By Alivia Acosta, ATC Volunteer Development Coordinator

Rails to the Trail: Expanding Access to Outdoor Recreation

February 16, 2023

When staring up at the constellations on the ceiling of Grand Central Station in New York City, it was almost impossible for me — a young person born and raised in Yonkers, New York — to imagine that within two hours I could be on the Appalachian Trail.

It is, however, possible. In 1991, a small wooden platform was placed on the Metro North’s Harlem line just a few steps from where the A.T. crosses the railroad tracks, offering service on weekdays and holidays. The “Appalachian Trail Station” became —and remains — the only location other than Harpers Ferry, West Virginia to offer direct train access to the A.T.

My first experience with this station came in 2017, when, as a member of the Appalachian Trail Conservancy’s (ATC) Next Generation Advisory Council (NextGen), I worked with the Harlem Valley Appalachian Trail Community, National Parks Conservation Association, and Groundwork Hudson Valley to bring a group of high school students from Yonkers, New York to the A.T. via the Metro North as a part of the Trains 2 Trails program.

The Appalachian Trail Metro North Train Stop in New York. Photo by Julian Diamond

The Appalachian Trail Metro North Train Stop in New York. Photo by Julian Diamond

While the A.T. might seem like an open and accessible resource to many of us, there are real barriers preventing access for many — including unaffordable costs, lack of leisure time, lack of education and information, and fear of the unknown. The Trains 2 Trails program sought to address many of these barriers. The cost of a train ticket itself, for example, can prevent many people in New York City from accessing the Trail.

During the train ride to the Trail, I shared the seven Leave No Trace Principles and hiking tips with the students. Once in the Harlem Valley of upstate New York, they were able to spend the day adventuring on the A.T. over the Great Swamp, as they learned and practiced volunteer conservation stewardship first-hand. An afternoon panel of various conservation professionals also exposed them to the potential of a career in conservation.

Ultimately, the students were able to use something that is a part of their daily lives — public transportation — to get to a place that was new to them: the great outdoors. With the support and encouragement of A.T. Community members and volunteers who welcomed the students, they were exposed to previously unknown possibilities for recreation, employment, and friendship. Many of these young people now feel comfortable enough to get back to the Trail without chaperones by using the same means of transportation that got them there on their first trip — and to their first A.T. experience.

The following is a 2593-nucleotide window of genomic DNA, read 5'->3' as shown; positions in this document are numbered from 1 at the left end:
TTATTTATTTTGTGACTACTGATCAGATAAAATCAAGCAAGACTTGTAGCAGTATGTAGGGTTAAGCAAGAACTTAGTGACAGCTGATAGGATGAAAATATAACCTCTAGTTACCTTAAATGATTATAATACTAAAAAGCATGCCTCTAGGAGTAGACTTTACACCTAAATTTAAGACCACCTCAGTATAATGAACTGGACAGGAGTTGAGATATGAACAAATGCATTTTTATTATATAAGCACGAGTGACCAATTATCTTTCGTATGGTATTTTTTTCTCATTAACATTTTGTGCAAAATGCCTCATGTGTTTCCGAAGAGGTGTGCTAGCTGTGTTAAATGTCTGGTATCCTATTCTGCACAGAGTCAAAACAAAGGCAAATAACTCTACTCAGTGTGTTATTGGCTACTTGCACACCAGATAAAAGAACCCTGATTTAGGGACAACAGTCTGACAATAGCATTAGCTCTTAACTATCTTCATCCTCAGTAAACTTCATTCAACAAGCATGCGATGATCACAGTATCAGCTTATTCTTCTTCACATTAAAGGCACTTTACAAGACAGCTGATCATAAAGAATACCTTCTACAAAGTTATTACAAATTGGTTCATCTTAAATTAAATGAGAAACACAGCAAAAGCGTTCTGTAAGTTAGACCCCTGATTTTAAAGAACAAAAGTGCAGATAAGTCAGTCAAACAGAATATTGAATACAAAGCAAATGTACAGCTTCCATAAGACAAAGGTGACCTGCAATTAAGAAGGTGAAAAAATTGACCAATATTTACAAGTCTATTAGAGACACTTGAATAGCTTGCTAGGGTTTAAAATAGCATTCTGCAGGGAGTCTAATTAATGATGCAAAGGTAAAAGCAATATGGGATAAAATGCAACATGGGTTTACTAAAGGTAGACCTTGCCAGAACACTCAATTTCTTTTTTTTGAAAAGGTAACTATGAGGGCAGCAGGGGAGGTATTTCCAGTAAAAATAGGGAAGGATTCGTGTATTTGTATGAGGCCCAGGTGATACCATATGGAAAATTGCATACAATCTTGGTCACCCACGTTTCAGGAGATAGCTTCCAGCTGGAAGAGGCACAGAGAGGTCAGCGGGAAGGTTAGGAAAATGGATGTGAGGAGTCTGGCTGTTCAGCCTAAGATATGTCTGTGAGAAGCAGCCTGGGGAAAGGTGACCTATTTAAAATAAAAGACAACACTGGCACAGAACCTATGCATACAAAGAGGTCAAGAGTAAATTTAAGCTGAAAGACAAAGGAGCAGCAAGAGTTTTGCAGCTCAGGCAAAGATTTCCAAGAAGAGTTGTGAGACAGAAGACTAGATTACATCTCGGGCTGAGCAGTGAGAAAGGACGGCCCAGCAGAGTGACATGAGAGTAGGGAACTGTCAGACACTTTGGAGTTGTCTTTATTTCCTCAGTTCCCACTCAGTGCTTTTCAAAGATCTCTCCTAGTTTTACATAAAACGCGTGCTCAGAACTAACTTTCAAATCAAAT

The importance of experiences like those provided via Trains 2 Trails and of promoting the ability of those who may not independently be able to journey to public trust resources like the Appalachian Trail is why ATC strongly supports — and will advocate for — legislation that authorizes federal funding to increase education about access to public lands and waters, as well as to develop connectors and routes to public lands and waters from communities with little access to such amenities.

For resources like the A.T. to serve the public, people must not only know how to get to them but be able to do so with relative ease. The ceiling of Grand Central Station — however grand it is — shouldn’t be the only place where urban dwellers such as myself get to see the “night sky.” It should just be what we pass under as a step that leads us to experience the actual night sky in a vast natural outdoor setting.

Night skies above the Appalachian Trail in the Roan Highlands. Photo by Horizonline Pictures

Night skies above the Appalachian Trail in the Roan Highlands. Photo by Horizonline Pictures

Access to natural spaces like the Trail is key. For many, accessibility is not always as easy as simply boarding a train. Not knowing how to get to the Trail or not having the resources to get you to the Trail — assuming that you even know the Trail exists in the first place — are only a few potential initial barriers. I know this to be true because as a young person from Yonkers, I was unaware of the Trail’s proximity, and knew very little about it at all.

My connection to the A.T. was made possible thanks to the employment opportunities offered by Groundwork Hudson Valley and their partnership with the ATC. Volunteering as a NextGen member allowed me to expand my horizons in terms of engaging with Trail management opportunities. My hope is to continue with a career in conservation and focus on providing all people with an opportunity to connect with and care for the natural world, whether it be on the Appalachian Trail or in their own backyards, no matter what barrier they may face. Through this work, I hope others will know that the incredible views and the transformative power of the Appalachian Trail may only be a train ride away.

This article is updated from its original version published in A.T. Journeys magazine. Become a member today to help fund great storytelling about the Appalachian Trail and the community of doers and dreamers that ensure the Trail is protected forever, for all.